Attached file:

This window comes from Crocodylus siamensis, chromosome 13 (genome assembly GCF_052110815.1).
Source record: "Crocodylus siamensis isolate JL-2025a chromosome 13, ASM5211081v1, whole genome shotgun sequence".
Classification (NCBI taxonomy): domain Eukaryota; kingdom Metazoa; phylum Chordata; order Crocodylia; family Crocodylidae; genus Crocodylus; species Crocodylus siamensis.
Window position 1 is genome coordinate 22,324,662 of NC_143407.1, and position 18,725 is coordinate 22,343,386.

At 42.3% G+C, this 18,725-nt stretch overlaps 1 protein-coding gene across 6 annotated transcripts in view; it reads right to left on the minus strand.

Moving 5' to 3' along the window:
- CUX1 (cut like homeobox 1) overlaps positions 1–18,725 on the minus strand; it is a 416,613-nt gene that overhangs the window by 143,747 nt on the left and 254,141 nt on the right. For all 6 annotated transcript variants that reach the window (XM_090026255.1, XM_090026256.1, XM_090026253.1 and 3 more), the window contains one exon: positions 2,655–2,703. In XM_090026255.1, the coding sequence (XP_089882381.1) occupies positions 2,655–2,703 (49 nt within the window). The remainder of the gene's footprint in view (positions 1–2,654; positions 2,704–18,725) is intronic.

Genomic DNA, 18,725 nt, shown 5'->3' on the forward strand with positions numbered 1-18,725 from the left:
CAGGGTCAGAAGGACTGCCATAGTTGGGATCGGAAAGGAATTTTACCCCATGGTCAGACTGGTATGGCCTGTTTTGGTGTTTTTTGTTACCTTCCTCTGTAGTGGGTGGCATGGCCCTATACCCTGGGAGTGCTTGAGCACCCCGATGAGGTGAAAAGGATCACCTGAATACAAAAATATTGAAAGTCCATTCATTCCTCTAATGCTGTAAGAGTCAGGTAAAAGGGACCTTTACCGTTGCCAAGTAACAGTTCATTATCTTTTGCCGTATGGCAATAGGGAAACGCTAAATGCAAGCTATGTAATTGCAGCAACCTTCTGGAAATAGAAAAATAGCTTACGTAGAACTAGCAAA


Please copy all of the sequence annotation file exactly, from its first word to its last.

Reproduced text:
This window comes from Crocodylus siamensis, chromosome 13 (genome assembly GCF_052110815.1).
Source record: "Crocodylus siamensis isolate JL-2025a chromosome 13, ASM5211081v1, whole genome shotgun sequence".
Classification (NCBI taxonomy): domain Eukaryota; kingdom Metazoa; phylum Chordata; order Crocodylia; family Crocodylidae; genus Crocodylus; species Crocodylus siamensis.
Window position 1 is genome coordinate 22,324,662 of NC_143407.1, and position 18,725 is coordinate 22,343,386.

At 42.3% G+C, this 18,725-nt stretch overlaps 1 protein-coding gene across 6 annotated transcripts in view; it reads right to left on the minus strand.

Moving 5' to 3' along the window:
- CUX1 (cut like homeobox 1) overlaps positions 1–18,725 on the minus strand; it is a 416,613-nt gene that overhangs the window by 143,747 nt on the left and 254,141 nt on the right. For all 6 annotated transcript variants that reach the window (XM_090026255.1, XM_090026256.1, XM_090026253.1 and 3 more), the window contains one exon: positions 2,655–2,703. In XM_090026255.1, the coding sequence (XP_089882381.1) occupies positions 2,655–2,703 (49 nt within the window). The remainder of the gene's footprint in view (positions 1–2,654; positions 2,704–18,725) is intronic.

Genomic DNA, 18,725 nt, shown 5'->3' on the forward strand with positions numbered 1-18,725 from the left:
CAGGGTCAGAAGGACTGCCATAGTTGGGATCGGAAAGGAATTTTACCCCATGGTCAGACTGGTATGGCCTGTTTTGGTGTTTTTTGTTACCTTCCTCTGTAGTGGGTGGCATGGCCCTATACCCTGGGAGTGCTTGAGCACCCCGATGAGGTGAAAAGGATCACCTGAATACAAAAATATTGAAAGTCCATTCATTCCTCTAATGCTGTAAGAGTCAGGTAAAAGGGACCTTTACCGTTGCCAAGTAACAGTTCATTATCTTTTGCCGTATGGCAATAGGGAAACGCTAAATGCAAGCTATGTAATTGCAGCAACCTTCTGGAAATAGAAAAATAGCTTACGTAGAACTAGCAAA